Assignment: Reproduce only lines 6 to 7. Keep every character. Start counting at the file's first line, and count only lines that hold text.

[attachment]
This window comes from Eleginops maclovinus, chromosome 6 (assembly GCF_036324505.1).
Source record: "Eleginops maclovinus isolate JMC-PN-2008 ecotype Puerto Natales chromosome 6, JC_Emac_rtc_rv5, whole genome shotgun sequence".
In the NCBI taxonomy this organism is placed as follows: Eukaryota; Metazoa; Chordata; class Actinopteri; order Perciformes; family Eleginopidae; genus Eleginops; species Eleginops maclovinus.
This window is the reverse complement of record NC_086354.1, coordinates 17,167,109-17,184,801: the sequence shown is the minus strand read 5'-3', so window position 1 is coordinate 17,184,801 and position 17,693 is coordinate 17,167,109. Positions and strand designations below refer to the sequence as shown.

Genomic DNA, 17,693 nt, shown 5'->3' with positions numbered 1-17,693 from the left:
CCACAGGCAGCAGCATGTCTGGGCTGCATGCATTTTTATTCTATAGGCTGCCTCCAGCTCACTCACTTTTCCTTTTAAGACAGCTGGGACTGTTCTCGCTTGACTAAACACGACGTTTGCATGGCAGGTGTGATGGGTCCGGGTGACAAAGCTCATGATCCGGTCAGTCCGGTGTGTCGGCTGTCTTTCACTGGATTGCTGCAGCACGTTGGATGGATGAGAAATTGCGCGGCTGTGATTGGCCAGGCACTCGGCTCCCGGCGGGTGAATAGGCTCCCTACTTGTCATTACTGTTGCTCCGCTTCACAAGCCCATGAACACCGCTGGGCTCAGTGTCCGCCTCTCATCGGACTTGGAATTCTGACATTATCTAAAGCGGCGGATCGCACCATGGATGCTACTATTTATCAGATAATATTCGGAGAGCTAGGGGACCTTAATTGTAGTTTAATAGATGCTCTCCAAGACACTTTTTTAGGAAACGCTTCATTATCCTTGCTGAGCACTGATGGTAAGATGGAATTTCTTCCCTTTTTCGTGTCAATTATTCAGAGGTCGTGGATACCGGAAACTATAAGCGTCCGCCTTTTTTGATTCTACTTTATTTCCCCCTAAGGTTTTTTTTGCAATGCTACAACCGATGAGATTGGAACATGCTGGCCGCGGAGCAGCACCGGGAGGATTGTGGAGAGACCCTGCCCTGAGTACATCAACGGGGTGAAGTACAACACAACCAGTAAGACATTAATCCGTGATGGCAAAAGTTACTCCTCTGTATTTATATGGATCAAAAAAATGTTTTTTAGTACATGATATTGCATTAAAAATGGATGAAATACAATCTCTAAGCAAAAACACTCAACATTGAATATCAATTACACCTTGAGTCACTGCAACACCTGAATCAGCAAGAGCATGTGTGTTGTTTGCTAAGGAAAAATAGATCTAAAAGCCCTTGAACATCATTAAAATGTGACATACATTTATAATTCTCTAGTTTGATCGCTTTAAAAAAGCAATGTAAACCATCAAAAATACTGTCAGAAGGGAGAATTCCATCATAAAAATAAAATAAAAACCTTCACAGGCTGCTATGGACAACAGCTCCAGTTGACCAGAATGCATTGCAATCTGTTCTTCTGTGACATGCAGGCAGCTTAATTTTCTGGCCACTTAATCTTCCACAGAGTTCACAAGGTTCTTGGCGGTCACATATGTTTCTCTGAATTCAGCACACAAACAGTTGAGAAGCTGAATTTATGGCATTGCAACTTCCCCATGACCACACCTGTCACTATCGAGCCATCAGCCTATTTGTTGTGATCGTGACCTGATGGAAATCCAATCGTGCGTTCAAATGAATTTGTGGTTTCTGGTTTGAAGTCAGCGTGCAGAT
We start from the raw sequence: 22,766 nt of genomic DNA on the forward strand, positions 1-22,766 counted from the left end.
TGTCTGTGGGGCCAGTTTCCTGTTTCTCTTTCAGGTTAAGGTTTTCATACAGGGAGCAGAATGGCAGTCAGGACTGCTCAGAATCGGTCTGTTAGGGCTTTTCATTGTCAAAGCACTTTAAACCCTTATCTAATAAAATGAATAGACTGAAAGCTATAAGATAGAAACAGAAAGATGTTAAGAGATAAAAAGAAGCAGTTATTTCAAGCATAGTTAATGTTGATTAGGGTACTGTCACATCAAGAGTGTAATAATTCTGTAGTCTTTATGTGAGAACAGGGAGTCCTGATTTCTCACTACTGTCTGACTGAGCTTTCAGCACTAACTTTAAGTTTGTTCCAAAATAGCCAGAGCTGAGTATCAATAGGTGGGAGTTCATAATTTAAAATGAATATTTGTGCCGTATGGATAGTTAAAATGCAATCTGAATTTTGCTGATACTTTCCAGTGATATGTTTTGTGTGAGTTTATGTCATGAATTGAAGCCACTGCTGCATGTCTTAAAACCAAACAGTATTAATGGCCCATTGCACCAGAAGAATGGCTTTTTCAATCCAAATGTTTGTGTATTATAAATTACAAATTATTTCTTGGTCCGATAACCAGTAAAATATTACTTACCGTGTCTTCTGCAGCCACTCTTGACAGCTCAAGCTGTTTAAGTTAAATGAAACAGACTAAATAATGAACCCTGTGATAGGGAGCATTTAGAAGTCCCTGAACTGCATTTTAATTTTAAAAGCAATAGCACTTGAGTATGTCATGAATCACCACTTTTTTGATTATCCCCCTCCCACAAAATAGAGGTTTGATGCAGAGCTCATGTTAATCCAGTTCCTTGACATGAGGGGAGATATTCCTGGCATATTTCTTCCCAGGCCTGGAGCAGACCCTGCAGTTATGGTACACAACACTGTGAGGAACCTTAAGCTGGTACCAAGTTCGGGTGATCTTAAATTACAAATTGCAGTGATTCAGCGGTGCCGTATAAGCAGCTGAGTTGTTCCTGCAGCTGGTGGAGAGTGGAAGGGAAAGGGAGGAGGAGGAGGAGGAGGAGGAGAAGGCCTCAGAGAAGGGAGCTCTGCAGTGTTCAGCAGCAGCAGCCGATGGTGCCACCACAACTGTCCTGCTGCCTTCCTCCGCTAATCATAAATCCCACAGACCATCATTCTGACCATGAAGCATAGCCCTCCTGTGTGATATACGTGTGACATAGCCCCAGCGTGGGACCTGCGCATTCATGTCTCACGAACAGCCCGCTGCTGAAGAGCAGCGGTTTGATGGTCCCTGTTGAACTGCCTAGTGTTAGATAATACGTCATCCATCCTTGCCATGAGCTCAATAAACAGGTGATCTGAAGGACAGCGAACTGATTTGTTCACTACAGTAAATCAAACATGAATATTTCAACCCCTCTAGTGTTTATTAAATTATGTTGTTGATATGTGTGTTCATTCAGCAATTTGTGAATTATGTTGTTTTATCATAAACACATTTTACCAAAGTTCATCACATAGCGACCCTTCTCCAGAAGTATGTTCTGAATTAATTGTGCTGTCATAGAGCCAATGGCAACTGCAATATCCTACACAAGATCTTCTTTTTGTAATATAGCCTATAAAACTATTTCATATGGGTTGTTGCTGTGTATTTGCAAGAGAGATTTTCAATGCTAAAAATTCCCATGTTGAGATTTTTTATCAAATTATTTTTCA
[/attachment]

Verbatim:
CCACAGGCAGCAGCATGTCTGGGCTGCATGCATTTTTATTCTATAGGCTGCCTCCAGCTCACTCACTTTTCCTTTTAAGACAGCTGGGACTGTTCTCGCTTGACTAAACACGACGTTTGCATGGCAGGTGTGATGGGTCCGGGTGACAAAGCTCATGATCCGGTCAGTCCGGTGTGTCGGCTGTCTTTCACTGGATTGCTGCAGCACGTTGGATGGATGAGAAATTGCGCGGCTGTGATTGGCCAGGCACTCGGCTCCCGGCGGGTGAATAGGCTCCCTACTTGTCATTACTGTTGCTCCGCTTCACAAGCCCATGAACACCGCTGGGCTCAGTGTCCGCCTCTCATCGGACTTGGAATTCTGACATTATCTAAAGCGGCGGATCGCACCATGGATGCTACTATTTATCAGATAATATTCGGAGAGCTAGGGGACCTTAATTGTAGTTTAATAGATGCTCTCCAAGACACTTTTTTAGGAAACGCTTCATTATCCTTGCTGAGCACTGATGGTAAGATGGAATTTCTTCCCTTTTTCGTGTCAATTATTCAGAGGTCGTGGATACCGGAAACTATAAGCGTCCGCCTTTTTTGATTCTACTTTATTTCCCCCTAAGGTTTTTTTTGCAATGCTACAACCGATGAGATTGGAACATGCTGGCCGCGGAGCAGCACCGGGAGGATTGTGGAGAGACCCTGCCCTGAGTACATCAACGGGGTGAAGTACAACACAACCAGTAAGACATTAATCCGTGATGGCAAAAGTTACTCCTCTGTATTTATATGGATCAAAAAAATGTTTTTTAGTACATGATATTGCATTAAAAATGGATGAAATACAATCTCTAAGCAAAAACACTCAACATTGAATATCAATTACACCTTGAGTCACTGCAACACCTGAATCAGCAAGAGCATGTGTGTTGTTTGCTAAGGAAAAATAGATCTAAAAGCCCTTGAACATCATTAAAATGTGACATACATTTATAATTCTCTAGTTTGATCGCTTTAAAAAAGCAATGTAAACCATCAAAAATACTGTCAGAAGGGAGAATTCCATCATAAAAATAAAATAAAAACCTTCACAGGCTGCTATGGACAACAGCTCCAGTTGACCAGAATGCATTGCAATCTGTTCTTCTGTGACATGCAGGCAGCTTAATTTTCTGGCCACTTAATCTTCCACAGAGTTCACAAGGTTCTTGGCGGTCACATATGTTTCTCTGAATTCAGCACACAAACAGTTGAGAAGCTGAATTTATGGCATTGCAACTTCCCCATGACCACACCTGTCACTATCGAGCCATCAGCCTATTTGTTGTGATCGTGACCTGATGGAAATCCAATCGTGCGTTCAAATGAATTTGTGGTTTCTGGTTTGAAGTCAGCGTGCAGAT
We start from the raw sequence: 22,766 nt of genomic DNA on the forward strand, positions 1-22,766 counted from the left end.